- April – May: complete narrative review, use themes to support focus group guide
- May: conduct & transcribe FGs
- June - FG analysis initiated
- July- Complete FG analysis, write/submit report,
- August – Nov write publication, apply to present – conference; present to Faculty Cluster (Long Term Conditions)
Community nursing placements play an increasingly important part in pre-registration nursing students learning experience as health care delivery continues to migrate to community care settings. Nurse education programmes and health services must ensure that adult student nurses are exposed to high quality community placements that provide suitable learning experiences for students to acquire the skills and knowledge required for the health service of the future.
There has been limited exploration of community experience from the perspective of pre-registration adult nursing students. As potential key service providers, it is important to identify factors which influence how pre-registration nurses view primary care placements in the community and as a potential career option. The quality of pre-registration practice learning experience is highly influential on career choices at the point of qualification. Fifty per cent of learning takes place in practice, community providers have a crucial role to play in supporting future nurses to work in the community.
The project is student-centred as they will inform future development of community placements. with an emphasis on practice-based learning.
Wendy Grosvenor (School of Health Sciences)
Laurence Drew (School of Health Sciences), Simon Downs (School of Health Sciences), Nicky Secrett (School of Health Sciences), Lisa Blazhevski (School of Health Sciences), Annette Davies(School of Health Sciences)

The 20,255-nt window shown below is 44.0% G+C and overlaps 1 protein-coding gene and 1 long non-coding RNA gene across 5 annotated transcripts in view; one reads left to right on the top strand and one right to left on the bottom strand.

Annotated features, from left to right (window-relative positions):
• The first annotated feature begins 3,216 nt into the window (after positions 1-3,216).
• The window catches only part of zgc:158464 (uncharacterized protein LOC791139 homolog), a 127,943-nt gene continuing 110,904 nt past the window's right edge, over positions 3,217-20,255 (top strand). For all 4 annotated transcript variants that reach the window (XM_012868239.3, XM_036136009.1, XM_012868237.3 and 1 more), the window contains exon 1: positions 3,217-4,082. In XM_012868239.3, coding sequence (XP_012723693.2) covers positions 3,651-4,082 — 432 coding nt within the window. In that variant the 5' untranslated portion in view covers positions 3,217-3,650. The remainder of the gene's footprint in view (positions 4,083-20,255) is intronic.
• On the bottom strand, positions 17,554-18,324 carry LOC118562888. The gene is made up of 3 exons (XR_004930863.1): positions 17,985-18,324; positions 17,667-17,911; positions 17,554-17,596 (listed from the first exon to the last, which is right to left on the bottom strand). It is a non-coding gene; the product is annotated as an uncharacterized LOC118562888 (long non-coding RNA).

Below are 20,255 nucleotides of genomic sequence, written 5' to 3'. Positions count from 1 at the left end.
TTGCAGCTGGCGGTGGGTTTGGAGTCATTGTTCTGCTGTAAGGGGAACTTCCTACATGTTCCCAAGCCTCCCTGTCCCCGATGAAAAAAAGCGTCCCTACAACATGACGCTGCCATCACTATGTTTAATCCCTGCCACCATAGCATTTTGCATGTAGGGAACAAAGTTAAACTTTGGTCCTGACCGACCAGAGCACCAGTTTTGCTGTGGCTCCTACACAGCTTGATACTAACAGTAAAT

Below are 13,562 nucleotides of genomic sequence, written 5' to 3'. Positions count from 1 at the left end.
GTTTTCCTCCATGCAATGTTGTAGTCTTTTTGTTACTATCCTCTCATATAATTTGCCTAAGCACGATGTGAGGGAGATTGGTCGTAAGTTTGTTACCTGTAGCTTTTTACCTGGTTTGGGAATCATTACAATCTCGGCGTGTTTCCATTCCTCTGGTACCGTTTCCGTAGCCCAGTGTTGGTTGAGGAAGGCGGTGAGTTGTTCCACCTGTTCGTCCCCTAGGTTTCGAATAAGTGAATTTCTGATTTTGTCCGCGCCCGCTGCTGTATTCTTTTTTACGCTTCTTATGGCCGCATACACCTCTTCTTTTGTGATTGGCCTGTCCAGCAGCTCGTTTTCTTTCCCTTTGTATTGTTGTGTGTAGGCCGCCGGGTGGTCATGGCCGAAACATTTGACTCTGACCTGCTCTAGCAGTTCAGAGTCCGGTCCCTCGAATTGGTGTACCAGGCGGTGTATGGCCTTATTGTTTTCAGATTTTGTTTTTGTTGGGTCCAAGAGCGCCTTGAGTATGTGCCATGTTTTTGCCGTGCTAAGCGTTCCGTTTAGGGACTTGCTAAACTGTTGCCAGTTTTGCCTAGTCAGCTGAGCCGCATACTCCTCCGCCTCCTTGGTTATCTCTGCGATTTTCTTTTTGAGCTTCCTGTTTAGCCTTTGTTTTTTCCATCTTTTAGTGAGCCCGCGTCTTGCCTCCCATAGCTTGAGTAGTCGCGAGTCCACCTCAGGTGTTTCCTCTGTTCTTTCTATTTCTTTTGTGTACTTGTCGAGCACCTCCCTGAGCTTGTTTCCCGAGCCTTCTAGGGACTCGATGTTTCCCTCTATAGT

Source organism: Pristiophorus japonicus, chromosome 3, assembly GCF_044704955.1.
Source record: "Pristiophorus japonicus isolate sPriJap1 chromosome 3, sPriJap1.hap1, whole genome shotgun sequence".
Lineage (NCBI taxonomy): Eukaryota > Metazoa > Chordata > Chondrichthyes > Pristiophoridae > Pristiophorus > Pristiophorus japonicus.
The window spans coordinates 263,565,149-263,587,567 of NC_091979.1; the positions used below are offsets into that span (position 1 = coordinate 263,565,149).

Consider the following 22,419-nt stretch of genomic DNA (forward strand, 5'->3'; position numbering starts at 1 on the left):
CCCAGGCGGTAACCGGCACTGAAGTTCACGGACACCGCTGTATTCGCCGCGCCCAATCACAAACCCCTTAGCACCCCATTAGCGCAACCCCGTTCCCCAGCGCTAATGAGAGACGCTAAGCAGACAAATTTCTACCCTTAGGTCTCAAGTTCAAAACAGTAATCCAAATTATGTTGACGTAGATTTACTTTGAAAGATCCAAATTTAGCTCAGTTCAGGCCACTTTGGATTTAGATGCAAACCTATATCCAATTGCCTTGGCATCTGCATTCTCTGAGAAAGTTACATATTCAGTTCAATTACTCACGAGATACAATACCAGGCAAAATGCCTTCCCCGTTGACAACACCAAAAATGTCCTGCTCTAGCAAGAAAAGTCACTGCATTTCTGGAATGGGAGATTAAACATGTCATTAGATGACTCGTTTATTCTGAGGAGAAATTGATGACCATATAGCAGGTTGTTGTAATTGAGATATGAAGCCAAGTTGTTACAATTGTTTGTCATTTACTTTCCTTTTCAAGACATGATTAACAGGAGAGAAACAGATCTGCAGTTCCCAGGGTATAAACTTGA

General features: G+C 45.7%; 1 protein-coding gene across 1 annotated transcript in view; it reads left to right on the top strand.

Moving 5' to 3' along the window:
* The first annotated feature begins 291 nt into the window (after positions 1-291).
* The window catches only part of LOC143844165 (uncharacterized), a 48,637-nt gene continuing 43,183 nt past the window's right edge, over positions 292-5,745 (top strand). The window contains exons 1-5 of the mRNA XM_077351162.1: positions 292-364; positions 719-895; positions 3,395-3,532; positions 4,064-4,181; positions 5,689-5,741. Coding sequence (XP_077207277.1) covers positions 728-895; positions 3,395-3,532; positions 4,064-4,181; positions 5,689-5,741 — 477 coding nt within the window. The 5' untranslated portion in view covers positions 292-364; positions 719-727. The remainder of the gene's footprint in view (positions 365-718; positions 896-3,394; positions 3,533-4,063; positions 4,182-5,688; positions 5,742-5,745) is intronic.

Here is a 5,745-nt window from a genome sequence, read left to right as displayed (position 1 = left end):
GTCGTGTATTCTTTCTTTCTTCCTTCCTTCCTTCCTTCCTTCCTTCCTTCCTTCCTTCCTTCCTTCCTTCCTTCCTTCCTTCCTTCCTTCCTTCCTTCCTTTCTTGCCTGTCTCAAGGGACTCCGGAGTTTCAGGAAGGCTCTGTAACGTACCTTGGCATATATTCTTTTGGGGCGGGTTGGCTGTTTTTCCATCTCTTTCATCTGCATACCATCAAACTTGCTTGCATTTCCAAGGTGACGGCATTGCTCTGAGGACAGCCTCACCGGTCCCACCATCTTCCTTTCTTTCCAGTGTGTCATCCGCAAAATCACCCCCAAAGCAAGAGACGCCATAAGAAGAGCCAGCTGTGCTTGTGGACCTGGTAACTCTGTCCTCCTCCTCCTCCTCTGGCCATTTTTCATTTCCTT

The prevalence of dementia is rapidly increasing (Prince et al., 2013), with healthcare systems internationally unprepared to meet the demand for care generated (Australian Government Department of Health, 2015, Chow et al., 2018, Department of Health, 2009, Health Labor & Welfare Ministry, 2015). An important component of this response is building the capacity of the future workforce (Alzheimer’s Disease International, 2019, World Health Organization, 2017).
Time for Dementia (TFD) is an educational programme developed for undergraduate healthcare students to address limitations which lead to poor care outcomes for people with dementia and carers (Banerjee et al., 2017). It involved students visiting a family affected by dementia in their homes over 2-years. Through these relationships, students develop skills, positive understanding, and attitudes to dementia (Banerjee et al., 2021, Grosvenor et al., 2021). Virtual TFD visits were developed due to the Covid pandemic in 2020 and replaced face to face TfD visits in people’s homes.
Virtual visits involve groups of 8-10 students who ‘visit’ virtually with a person living with dementia and their carer to share their experiences of living with dementia. The visit is facilitated by the Alzheimer’s Society who help to support the focus of the visit – for example, symptoms that led to seeking help, diagnosis, experiences of health and social care, adaptations made to home environment.